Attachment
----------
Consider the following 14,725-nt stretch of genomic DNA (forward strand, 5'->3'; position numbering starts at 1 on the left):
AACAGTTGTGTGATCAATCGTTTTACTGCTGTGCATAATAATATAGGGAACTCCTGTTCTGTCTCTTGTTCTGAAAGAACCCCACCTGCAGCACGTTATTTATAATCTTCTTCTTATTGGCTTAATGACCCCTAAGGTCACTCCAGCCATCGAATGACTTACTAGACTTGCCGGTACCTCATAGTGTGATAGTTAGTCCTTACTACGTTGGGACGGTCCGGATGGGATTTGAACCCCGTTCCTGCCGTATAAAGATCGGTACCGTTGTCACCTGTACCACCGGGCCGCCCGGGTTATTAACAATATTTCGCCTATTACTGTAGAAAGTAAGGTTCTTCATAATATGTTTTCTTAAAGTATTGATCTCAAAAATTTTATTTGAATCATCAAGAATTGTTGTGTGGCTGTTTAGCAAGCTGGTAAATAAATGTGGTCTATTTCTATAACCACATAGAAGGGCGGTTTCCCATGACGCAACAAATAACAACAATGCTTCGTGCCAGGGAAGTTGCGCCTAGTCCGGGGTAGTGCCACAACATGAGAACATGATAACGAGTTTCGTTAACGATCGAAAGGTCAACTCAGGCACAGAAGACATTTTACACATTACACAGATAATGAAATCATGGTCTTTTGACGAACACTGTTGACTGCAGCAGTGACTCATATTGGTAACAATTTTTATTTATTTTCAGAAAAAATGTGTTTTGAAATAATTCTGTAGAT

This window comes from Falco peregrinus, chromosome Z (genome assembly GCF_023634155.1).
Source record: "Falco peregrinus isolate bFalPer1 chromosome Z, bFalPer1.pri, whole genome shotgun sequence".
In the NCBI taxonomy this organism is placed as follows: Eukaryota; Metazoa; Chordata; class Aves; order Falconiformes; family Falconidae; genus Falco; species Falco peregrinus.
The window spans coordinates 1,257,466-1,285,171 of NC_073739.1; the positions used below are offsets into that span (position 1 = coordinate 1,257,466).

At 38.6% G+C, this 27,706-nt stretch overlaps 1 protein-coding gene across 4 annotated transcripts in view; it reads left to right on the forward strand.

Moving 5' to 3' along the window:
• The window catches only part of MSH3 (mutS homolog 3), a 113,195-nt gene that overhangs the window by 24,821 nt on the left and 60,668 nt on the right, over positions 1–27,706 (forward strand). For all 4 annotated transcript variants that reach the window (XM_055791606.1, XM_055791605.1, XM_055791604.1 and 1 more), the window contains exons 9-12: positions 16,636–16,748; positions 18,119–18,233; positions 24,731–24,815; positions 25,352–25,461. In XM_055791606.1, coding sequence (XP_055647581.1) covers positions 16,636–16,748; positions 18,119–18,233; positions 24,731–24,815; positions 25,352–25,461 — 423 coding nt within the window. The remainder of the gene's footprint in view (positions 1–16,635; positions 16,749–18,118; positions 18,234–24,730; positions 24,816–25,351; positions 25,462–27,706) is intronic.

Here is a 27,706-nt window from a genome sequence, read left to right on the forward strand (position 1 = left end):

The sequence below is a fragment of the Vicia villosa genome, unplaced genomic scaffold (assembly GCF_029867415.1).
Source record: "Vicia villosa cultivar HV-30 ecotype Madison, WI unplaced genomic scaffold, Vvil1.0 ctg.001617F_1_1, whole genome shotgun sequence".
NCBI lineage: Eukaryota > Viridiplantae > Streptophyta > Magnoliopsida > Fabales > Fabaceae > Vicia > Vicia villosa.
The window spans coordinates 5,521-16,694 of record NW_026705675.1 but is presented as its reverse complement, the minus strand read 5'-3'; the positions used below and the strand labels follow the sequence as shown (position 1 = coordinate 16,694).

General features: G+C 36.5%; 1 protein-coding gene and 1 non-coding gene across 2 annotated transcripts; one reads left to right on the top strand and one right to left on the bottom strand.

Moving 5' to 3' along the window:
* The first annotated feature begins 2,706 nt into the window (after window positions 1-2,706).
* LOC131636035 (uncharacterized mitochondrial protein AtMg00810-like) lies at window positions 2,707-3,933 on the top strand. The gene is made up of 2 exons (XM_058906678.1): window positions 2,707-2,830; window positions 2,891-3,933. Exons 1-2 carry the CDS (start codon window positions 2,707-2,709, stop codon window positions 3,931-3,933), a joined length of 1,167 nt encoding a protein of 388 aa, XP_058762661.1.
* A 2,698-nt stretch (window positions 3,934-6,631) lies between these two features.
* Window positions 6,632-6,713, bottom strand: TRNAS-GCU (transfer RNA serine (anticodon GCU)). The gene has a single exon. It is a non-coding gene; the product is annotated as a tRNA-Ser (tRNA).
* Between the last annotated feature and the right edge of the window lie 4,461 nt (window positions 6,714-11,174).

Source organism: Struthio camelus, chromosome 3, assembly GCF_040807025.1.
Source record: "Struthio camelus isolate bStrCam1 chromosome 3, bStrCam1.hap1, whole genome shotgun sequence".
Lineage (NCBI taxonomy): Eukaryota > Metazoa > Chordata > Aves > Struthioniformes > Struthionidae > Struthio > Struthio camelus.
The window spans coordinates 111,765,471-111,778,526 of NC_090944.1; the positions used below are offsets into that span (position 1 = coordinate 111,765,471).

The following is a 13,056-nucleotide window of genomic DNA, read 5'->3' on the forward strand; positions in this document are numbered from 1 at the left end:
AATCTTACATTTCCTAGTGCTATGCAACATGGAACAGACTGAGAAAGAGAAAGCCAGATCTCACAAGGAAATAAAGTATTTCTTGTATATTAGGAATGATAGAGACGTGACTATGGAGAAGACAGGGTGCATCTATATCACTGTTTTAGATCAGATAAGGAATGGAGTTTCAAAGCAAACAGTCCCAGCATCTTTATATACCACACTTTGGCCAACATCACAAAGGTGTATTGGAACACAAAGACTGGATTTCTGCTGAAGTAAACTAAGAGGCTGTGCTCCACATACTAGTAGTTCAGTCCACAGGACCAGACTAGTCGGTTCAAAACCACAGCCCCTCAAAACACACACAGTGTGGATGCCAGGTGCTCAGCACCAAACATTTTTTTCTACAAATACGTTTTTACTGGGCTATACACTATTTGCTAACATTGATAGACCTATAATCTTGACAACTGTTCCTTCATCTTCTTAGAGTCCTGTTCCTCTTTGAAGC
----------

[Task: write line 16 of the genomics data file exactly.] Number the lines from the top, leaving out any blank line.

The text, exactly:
Moving 5' to 3' along the window: